|dc.description.abstract||Despite the fact that M&E has for a long time been part of the program planning and development process, the element of beneficiary participation is relatively recent, and the knowledge about farmers’ experiences and reflections is not yet well known in most organisations. Recently, the Uganda’s agricultural extension system has also adopted PM&E to be piloted by the National Agricultural Advisory Services. Therefore, farmers’ experiences and reflections on the PM&E process need to be captured in order to improve on the design and implementation of the PM&E process in general, for sustainability of the process. Therefore, this study largely sought to establish farmers’ experiences and reflections during their participation in the PM&E process of NAADS.
The study was carried out was carried out in Mukono district; Kasawo sub-county, from September 2003 to January 2004, in order to describe the design of PM&E process, to determine the nature and extent of participation of various stakeholders in the PM&E process, and also to establish the farmers’ experiences and reflections during their participation in PM&E. It was a qualitative descriptive study that involved collection of data that was gathered in three phases of the PM&E pilot process of NAADS; i.e. (1) methodology design which was done through consultative workshops with stakeholders at the district and sub-county level, (2) capacity building of various stakeholders of PM&E, and (3) actual implementation of PM&E pilot through data collection and recording, data analysis, report writing, and feedback to the community.
The sample involved 26 people; 22 farmers, 2 district local government staff, and 2 sub-county technical staff.
The data was collected using participant observation, individual conversational interviews, and individual farmer’s feedback using flash cards, and the results were analysed using thematic analysis.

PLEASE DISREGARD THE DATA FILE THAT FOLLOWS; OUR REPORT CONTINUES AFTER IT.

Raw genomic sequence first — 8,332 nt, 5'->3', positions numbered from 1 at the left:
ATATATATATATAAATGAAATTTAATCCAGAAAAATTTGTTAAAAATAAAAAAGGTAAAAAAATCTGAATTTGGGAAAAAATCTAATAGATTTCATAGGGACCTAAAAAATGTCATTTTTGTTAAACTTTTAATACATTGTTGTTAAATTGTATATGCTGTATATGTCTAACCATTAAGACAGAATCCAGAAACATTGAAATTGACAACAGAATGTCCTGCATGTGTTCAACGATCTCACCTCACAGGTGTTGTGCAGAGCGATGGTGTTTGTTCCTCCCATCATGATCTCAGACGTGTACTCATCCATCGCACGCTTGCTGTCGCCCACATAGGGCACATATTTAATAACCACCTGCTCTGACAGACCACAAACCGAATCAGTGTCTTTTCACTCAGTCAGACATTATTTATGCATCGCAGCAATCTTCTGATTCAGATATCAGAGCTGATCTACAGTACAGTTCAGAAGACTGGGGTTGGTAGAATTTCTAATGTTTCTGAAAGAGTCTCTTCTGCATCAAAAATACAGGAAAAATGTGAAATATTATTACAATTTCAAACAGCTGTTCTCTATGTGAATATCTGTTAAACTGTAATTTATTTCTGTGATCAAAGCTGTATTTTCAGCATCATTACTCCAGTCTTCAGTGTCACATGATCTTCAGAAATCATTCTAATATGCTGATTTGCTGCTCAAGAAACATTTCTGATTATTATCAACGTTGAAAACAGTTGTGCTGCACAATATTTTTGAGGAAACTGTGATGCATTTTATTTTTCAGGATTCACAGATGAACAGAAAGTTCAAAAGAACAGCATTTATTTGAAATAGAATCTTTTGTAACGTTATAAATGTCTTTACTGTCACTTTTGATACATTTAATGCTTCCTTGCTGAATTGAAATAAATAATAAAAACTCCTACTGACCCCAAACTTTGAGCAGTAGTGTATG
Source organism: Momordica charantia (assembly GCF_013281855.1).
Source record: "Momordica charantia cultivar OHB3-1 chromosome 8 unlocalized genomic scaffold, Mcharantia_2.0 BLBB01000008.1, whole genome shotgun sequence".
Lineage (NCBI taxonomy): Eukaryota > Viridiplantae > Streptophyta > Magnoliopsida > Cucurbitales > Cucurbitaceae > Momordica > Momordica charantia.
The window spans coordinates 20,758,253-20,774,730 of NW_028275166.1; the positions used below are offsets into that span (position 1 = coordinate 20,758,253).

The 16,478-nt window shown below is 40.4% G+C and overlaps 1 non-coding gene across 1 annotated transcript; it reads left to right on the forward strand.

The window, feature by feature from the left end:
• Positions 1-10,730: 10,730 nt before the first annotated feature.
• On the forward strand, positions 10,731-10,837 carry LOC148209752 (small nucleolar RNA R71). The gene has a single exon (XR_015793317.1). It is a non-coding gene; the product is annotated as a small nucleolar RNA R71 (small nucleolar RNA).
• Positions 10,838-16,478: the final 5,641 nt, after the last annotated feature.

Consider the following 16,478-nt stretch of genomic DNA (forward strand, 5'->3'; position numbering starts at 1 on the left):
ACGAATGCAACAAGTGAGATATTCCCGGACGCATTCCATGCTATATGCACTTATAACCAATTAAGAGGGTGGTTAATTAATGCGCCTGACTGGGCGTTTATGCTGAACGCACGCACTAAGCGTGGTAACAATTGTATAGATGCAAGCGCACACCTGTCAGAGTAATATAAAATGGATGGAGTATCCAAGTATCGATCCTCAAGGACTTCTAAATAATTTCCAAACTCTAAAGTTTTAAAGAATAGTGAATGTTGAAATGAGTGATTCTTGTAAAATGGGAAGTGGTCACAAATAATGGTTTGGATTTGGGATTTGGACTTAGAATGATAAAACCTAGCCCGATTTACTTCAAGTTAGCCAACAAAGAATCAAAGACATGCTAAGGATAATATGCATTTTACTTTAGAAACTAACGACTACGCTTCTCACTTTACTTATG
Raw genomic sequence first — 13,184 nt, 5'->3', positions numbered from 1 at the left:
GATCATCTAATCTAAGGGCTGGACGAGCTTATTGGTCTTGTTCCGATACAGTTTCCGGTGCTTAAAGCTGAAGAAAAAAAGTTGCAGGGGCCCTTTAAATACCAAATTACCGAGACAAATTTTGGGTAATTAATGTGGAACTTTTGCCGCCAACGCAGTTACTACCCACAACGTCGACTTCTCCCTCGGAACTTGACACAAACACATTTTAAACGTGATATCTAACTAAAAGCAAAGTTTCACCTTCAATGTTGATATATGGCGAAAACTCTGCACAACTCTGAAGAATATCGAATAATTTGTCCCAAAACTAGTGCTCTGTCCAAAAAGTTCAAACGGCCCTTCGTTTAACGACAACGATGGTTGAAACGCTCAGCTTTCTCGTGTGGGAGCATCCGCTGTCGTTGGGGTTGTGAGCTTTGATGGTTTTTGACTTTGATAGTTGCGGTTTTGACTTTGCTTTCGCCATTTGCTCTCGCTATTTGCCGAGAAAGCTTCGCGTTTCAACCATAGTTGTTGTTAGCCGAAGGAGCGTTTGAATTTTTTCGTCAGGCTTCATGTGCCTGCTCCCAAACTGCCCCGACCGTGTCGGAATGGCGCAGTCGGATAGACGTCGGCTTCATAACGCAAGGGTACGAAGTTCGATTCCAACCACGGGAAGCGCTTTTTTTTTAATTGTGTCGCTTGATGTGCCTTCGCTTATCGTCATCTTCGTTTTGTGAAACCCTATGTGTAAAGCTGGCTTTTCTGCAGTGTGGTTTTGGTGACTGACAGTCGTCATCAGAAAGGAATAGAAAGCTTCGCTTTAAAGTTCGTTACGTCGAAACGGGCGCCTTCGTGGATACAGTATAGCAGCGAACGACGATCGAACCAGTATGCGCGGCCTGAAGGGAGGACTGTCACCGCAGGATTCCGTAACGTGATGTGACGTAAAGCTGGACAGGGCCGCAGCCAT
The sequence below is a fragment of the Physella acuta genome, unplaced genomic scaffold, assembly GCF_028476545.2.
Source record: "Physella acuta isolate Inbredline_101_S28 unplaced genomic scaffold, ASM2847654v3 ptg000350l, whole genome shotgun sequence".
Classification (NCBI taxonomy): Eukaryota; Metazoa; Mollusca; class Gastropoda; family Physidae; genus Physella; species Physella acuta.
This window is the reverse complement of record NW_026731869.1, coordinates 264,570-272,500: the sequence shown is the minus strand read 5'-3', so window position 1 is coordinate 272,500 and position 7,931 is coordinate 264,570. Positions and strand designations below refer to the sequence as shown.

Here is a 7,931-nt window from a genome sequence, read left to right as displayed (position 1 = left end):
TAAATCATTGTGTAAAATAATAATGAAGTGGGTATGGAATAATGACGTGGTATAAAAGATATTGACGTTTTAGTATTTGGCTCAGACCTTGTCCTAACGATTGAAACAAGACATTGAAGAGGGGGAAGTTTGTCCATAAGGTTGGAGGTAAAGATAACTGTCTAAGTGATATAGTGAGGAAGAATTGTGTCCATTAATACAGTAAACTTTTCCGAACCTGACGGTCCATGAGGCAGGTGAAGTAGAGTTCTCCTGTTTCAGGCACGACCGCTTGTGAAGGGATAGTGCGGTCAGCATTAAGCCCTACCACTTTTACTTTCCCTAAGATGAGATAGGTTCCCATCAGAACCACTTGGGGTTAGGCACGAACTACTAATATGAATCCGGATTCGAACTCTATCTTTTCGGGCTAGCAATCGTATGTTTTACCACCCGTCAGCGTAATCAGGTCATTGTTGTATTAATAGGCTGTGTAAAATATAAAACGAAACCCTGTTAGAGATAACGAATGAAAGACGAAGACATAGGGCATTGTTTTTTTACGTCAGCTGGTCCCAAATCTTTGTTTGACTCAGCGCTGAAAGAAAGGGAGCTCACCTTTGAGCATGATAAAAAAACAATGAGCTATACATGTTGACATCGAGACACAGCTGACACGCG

From the experiences and reflections of farmers during their participation in PM&E, the study reveals the problems and challenges the farmers faced during the process, as well as their opinions about PM&E in general. Among the problems that affected the majority, were the problems of the checklist for evaluation being hard (noted by all the 22 farmers) and having similar questions (noted by 14 out of 22 farmers), the respondents being very difficult to interview (noted by 20 out of 22 farmers), and the time not being enough to do all the tasks as required (noted by 11 out of 22 farmers). However, despite those problems cited, some of the farmers appreciatd through their opinions and suggestions that the training had been very good (noted by 9 out of 22 farmers), as well as the PM&E process in general, and recommended that the PM&E process should continue (noted by 9 out of 22 farmers) mainly because it was the only way their ‘voices’ as farmers could be captured. Therefore, the study concluded that those farmers’ experiences and reflections about the PM&E process are important, if PM&E is to be sustainable. Their problems need to be solved in the shortest time possible so as to be able to solicit the farmers’ participation in future and for it to have impact to the rural poor farmers.
The study recommends, therefore, that the checklists for monitoring and evaluation be revised by simplifying the questions and making them short in order to suit the farmers’ standards.
The PM&E process also requires more time than the time that was scheduled for the pilot process, in that the data collection process which lasted three days, needs to be extended to at least one week, data analysis that took two days needs a least ten days (5 for monitoring and 5 for evaluation), and finally report writing requires at least two weeks (1 for monitoring and 1 for evaluation).||en_US